I ask everyone, political and social forces and all Spaniards, to stick together in unity; to behave with a sense of proportion, with intelligence and with respect for the law, so as to, among other things, differentiate ourselves from those who have behaved neither with prudence nor with a sense of   proportion and have wanted to liquidate the law.

They are not going to get away with this and I say to you, don’t worry, this will end well. The bad hing is  that it has started badly, but I assure you that all together we will ensure that it finishes well, as it should finish.

Rajoy formally called on all parties to join him in opposing the “secessionists” as soon as the draft pro-independence bill was released on October 27, staging meetings with political, business and union leaders for an entire week to highlight his commitment to the unity and “idea” of Spain. The stream of figures entering the prime ministerial residence, the Moncloa,  became known as the “Moncloa boardwalk”,

The Madrid conservative media was ecstatic at Rajoy’s performance. Carmen Morodo of the pro-PP La Razón wrote on November 1:

After a parliamentary term in which even some of his own people criticised his low political profile,  the independentist challenge has provided Rajoy with an opportunity to correct his line of fire in a striking way, and to do it just two months out from the elections …

In the end, by going for broke Together for Yes and the CUP will turn themselves into exactly that which they have constantly denied themselves to be—the rabble-rousing element in the biggest paroxysm around the unity and idea of Spain that has ever happened under democracy.

This outcome was inevitable. Since nothing provokes division within the PP’s rivals more than Spain's unresolved national questions, the ruling party  has always gleefully embraced the temptation to parade as the most intransigent defender of Spanish state legality.

Over the years its Spanish-chauvinist operations have included a massive petitioning campaign against the 2006 Catalan autonomy statute, which resulted in the statute’s “correction” by the Constitutional Court, even after it had been adopted by the Catalan and Spanish parliaments and confirmed by referendum in Catalonia.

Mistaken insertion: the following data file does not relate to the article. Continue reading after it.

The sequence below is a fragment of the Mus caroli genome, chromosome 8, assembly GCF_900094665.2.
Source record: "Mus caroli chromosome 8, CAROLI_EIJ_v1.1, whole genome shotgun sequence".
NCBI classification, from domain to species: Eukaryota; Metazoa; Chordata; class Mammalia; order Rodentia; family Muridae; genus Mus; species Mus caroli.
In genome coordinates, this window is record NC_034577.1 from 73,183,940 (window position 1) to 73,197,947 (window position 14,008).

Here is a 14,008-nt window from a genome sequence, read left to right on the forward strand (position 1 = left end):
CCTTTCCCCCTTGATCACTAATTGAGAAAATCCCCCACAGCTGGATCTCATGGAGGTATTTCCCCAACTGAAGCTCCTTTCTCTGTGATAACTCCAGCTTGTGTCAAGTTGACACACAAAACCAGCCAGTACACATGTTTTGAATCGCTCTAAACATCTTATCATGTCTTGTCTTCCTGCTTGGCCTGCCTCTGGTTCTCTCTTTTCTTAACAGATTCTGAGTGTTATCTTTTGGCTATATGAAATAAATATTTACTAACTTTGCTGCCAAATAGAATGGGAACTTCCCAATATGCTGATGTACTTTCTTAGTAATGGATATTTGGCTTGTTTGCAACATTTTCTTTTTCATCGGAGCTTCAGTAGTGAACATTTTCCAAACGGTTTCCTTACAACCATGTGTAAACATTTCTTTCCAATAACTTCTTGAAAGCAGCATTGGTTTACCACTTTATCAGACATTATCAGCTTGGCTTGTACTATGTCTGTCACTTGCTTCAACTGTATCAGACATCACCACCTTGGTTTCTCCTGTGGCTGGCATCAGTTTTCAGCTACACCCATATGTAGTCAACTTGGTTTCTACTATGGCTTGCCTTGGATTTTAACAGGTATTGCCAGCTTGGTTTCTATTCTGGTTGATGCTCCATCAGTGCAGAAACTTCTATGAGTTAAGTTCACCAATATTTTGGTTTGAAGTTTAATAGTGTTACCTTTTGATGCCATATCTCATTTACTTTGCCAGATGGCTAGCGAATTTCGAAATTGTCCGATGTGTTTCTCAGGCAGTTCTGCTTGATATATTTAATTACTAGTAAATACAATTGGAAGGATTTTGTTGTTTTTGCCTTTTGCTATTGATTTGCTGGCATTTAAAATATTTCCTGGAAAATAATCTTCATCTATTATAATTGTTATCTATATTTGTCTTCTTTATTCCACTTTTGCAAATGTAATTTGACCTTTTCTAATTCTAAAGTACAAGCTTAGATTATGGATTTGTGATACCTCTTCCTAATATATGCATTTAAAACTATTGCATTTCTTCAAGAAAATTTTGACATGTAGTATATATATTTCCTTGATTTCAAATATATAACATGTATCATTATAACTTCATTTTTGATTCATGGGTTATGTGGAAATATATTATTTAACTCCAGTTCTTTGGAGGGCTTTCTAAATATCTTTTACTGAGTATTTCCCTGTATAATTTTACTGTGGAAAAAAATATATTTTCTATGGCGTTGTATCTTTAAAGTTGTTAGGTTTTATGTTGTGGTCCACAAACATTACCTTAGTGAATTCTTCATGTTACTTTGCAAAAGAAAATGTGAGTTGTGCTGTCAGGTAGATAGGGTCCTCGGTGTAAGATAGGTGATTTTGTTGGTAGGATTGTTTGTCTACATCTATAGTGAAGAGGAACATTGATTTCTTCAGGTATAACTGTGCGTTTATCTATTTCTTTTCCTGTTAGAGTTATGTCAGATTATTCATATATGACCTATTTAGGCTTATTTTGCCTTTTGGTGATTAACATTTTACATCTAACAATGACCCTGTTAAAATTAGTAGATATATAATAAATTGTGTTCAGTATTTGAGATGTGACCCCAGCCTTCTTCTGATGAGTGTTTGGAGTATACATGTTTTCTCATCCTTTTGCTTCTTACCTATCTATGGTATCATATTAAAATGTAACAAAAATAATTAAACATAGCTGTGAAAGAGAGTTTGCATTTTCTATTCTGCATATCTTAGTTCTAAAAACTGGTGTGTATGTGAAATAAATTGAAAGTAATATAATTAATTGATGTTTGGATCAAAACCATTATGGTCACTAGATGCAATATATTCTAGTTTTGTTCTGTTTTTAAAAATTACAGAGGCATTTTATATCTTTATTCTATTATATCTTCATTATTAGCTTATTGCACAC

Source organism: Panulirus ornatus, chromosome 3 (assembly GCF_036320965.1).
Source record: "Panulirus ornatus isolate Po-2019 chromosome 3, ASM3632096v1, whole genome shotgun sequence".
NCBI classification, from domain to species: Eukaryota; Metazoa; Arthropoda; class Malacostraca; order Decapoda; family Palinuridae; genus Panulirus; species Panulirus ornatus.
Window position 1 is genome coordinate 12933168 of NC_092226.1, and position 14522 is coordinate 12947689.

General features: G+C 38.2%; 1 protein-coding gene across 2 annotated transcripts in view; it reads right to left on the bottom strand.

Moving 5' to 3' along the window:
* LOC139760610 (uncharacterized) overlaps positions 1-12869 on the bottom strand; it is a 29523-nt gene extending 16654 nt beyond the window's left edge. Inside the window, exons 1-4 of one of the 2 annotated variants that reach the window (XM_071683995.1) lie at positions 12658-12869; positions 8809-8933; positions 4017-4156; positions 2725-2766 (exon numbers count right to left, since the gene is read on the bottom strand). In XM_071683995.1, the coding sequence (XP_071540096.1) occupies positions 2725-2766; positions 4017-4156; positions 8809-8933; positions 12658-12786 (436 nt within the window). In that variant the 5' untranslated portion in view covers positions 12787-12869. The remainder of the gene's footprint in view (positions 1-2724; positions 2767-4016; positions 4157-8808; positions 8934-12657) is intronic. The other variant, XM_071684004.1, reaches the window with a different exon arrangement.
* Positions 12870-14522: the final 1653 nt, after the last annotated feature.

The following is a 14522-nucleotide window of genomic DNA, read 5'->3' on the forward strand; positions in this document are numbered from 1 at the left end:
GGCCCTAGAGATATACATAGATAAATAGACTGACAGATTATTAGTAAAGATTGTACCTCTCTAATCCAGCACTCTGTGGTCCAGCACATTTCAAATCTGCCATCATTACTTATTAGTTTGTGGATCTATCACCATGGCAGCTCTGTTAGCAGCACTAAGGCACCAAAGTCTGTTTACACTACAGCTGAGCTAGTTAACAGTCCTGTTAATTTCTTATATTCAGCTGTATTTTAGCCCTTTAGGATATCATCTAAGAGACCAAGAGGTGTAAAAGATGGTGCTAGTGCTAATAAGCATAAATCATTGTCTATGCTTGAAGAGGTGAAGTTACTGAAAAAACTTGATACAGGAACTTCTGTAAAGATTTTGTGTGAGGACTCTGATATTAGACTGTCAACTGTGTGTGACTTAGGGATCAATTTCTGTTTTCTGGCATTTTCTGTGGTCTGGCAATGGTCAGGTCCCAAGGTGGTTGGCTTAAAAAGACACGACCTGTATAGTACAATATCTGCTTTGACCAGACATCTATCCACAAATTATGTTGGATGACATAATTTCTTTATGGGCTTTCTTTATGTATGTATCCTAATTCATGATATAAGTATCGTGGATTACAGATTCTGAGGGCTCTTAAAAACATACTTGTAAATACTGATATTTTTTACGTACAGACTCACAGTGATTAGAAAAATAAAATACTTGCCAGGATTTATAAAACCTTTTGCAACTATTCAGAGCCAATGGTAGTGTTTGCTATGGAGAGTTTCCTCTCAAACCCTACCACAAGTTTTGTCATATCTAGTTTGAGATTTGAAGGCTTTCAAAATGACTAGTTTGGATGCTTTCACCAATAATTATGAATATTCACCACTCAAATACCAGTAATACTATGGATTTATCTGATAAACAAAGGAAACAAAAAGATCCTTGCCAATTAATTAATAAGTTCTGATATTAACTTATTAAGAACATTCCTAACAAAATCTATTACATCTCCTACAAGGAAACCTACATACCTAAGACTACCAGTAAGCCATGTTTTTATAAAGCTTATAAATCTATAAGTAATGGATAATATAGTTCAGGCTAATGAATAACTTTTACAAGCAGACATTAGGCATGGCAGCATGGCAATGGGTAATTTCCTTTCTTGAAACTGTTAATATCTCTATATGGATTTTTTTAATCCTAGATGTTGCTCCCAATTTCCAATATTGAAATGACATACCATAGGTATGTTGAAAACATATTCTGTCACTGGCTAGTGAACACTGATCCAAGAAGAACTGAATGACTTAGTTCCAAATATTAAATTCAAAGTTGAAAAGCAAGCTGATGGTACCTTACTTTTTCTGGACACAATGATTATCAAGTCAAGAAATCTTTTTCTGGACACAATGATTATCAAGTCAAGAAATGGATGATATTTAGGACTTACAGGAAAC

PSOE falls into line

Rajoy’s invitation to the parties to join his holy war provoked the usual responses within the camp of Spanish centralism.

After meeting the prime minister on October 29, Pedro Sánchez, leader of the Spanish Socialist Workers Party (PSOE), agreed to “work in a coordinated way in defence of the Constitution, national unity, national sovereignty and equality of all Spaniards”.

At the same time the PSOE leader, who attacks Rajoy as “being more interested in Spain than Spaniards” launched his party’s election platform for a “federal reform” of the Spanish state: this retreats from previous already feeble PSOE proposals on the issue.  Gone is the description of Spain as a “nation of nations” or any reference to “national aspirations”. Catalonia itself is not even a “nation”, despite the pleas of the PSOE’s Catalan affiliate, the Party of Socialists of Catalonia (PSC).

Sánchez, who is under pressure from the most Spanish-patriotic trends in the PSOE--personified by Andalusia premier Susana Díaz and former minister Alfonso Guerra (“what is happening in Catalonia is a civil coup d'etat”)--was dropping any pretence that the PSOE would introduce meaningful changes to the 1978 Spanish constitution.

Albert Rivera, the leader of Citizens, which began life as a force within Catalonia opposing the Catalan statute of autonomy, likewise gave “firm support to the government in defence of the law and also in defence of having it obeyed”. “Spain is not to be touched”, said the “cool”, “modern” politician of the moment, sounding like any Spanish-patriotic relic from the past 200 years.

Citizens is fishing for the vote of traditional PP supporters who feel that Rajoy has been passive towards the “secessionist threat”. On meeting the prime minister Rivera proposed a five-point “pact for Spain”. This would recognise that sovereignty belongs to the “Spanish people” as a whole, that the country is a unitary state, that the constitution is the framework for any changes in institutional arrangements, that Spain supports greater European integration, and that the parties signing the pact undertake not to depend on the support of nationalist parties in order to govern.

This last point is aimed at both “dynastic” parties, but particularly at the PSOE. Given the possible close result of the December 20 election, the social democracy could well need the support or abstention of the Basque Nationalist Party (PNV) and/or various Catalan and Galician forces to push the PP out of government. In that case, Citizens would have a pretext for making a ruing alliance with the PP, not an unlikely result if present opinion polls are to be believed.

Even more patriotic than Citizens was the Union for Progress and Democracy (UPyD), which has already taken a lawsuit against the speaker of the Catalan parliament (Carme Forcadell, former leader of the Catalan National Assembly) for “possibly committing a crime of conspiracy to commit sedition”.